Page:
Thanks for the kind words about my piece. I can only aspire to be half the writer you are. As I have told you before, you are the finest writer I know.

  3. Judy,

    Great post! Makes me drool with hunger to read it.

    You need one more adjective in describing the sauteed okra. Rather than just saying they are sauteed in oil, you should have said olive oil. We now use olive oil in almost every recipe calling for the use of oil. I like the taste of olive oil and love to dip bread (as well as most anything else) in it. The bread is especially good when rosemary and other spices are mixed in the olive oil.

    I understand why the Israelis and Palestinians covet the West Bank so much. It has a great abundance of olive trees!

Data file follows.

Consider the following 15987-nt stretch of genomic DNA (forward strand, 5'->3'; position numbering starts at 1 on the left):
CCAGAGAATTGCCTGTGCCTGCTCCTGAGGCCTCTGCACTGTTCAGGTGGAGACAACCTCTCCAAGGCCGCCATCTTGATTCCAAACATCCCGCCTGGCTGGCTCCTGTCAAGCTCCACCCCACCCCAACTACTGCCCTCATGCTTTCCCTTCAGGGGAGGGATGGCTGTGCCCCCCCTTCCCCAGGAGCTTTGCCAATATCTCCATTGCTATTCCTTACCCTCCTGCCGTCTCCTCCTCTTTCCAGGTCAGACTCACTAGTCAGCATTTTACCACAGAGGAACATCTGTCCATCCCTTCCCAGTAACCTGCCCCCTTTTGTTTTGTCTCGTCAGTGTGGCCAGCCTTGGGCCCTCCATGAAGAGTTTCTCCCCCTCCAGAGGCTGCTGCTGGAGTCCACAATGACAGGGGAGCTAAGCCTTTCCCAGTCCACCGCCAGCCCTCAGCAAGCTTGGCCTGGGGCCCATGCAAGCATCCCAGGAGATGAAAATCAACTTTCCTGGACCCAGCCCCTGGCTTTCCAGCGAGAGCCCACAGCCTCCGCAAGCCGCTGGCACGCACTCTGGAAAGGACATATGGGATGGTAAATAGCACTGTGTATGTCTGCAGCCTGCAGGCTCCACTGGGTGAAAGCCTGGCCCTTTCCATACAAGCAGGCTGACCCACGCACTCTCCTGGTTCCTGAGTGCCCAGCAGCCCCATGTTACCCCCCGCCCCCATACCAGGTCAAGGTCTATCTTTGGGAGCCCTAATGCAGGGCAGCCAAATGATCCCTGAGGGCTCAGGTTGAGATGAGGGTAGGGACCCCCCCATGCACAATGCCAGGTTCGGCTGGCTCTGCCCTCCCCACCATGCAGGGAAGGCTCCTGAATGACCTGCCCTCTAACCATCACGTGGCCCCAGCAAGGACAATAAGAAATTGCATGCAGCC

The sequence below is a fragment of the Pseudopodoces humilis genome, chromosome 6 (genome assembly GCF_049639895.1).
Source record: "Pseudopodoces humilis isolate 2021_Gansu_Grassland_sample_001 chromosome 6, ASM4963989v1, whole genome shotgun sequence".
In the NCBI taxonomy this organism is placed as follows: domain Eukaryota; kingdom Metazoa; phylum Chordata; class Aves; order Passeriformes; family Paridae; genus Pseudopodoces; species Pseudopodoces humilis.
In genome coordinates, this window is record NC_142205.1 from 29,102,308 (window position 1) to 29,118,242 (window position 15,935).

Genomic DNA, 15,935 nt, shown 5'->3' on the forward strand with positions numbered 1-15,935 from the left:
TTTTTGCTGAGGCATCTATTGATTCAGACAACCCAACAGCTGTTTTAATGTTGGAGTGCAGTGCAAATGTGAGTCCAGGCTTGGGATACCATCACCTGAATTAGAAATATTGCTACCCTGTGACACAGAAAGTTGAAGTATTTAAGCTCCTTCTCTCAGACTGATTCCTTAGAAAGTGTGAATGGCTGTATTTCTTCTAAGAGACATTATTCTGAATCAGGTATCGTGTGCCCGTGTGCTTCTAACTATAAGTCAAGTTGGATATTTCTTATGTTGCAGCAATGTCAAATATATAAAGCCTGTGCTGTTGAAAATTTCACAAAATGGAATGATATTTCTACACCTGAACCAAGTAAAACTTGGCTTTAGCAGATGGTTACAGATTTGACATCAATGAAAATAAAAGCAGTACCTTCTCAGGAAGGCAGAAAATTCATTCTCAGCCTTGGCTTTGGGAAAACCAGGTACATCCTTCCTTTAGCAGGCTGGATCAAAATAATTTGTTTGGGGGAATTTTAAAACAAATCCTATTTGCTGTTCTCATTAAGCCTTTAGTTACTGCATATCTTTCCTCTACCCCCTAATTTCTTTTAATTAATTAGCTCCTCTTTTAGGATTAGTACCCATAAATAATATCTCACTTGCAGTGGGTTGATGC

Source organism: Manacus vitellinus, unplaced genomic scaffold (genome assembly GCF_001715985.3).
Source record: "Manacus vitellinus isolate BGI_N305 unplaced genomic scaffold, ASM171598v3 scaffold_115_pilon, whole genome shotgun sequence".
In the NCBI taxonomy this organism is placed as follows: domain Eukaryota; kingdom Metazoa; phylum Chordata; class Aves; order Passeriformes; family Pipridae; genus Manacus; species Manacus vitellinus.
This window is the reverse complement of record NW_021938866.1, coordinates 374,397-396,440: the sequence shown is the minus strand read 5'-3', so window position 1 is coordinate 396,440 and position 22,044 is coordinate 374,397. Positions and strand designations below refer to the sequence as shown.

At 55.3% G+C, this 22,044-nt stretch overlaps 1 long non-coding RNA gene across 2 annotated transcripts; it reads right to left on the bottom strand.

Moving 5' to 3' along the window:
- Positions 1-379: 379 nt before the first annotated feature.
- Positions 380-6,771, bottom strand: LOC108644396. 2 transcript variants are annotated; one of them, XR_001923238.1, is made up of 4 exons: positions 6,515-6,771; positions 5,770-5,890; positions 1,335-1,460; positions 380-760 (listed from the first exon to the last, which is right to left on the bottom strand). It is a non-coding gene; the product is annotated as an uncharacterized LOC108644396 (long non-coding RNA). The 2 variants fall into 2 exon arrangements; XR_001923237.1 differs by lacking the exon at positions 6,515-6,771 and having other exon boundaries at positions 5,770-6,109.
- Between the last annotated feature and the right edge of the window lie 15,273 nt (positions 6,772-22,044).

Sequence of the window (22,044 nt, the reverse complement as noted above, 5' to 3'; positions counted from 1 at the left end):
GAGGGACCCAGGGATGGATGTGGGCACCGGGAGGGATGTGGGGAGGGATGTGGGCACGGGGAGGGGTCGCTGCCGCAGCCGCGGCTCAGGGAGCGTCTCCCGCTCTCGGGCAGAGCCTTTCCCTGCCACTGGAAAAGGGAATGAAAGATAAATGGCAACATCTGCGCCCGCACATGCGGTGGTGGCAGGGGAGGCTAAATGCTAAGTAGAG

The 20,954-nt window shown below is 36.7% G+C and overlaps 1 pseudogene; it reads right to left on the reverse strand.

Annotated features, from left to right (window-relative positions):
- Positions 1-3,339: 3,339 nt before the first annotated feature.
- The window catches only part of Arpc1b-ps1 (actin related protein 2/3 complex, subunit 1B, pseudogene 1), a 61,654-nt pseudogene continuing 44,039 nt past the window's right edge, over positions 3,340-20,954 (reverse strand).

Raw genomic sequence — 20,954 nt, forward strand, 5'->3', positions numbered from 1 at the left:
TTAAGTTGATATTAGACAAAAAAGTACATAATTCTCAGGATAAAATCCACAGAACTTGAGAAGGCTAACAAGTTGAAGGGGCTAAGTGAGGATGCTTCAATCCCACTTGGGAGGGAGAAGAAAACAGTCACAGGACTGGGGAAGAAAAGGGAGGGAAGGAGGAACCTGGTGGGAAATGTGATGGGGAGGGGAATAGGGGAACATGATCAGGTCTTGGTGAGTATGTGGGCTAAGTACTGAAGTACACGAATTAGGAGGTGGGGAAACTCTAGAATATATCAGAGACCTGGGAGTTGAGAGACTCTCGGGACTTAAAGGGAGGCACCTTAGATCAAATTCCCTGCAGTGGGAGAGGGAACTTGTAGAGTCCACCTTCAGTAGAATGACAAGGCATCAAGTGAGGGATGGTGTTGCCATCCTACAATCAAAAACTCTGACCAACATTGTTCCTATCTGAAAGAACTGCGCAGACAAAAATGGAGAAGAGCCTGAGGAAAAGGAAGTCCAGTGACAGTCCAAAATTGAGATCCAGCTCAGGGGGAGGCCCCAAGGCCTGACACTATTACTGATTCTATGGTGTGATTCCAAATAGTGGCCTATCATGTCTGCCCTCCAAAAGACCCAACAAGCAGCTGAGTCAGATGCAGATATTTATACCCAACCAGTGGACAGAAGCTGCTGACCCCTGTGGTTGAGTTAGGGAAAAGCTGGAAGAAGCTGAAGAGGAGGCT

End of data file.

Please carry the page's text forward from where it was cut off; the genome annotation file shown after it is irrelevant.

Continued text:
4. yoli cardenas ganongDecember 9, 2010 at 6:44 PM

    This yummy account has been a feast for all the senses. What a great read on a cold, cold, winter afternoon. Thanks, Judy!

  5. What a wonderful post. I bookmarked it for the recipes and just for whenever the mood strikes. Yummy, yummy, yummy.

    Have you ever made/had green tomato pickles? I have a recipe that was my husband's grandmother's. They take forever but are well worth it.

    I love coming here. Books, history, current events, delightful stories and food, lot's of food. I'm in heaven.

  6. Thanks Yolanda and tnlib, I love writing about growing and cooking food as much as eating it. Well.....

    I've had green tomato pickles, but never made them. I am more of a freeze person than a pickle or can kind of gal--way easier and faster.

    So many of my best recipes are hand me downs. They really knew how to cook in the old days, didn't they? That was before fast food and mixes and instant everything. Nothing like from scratch.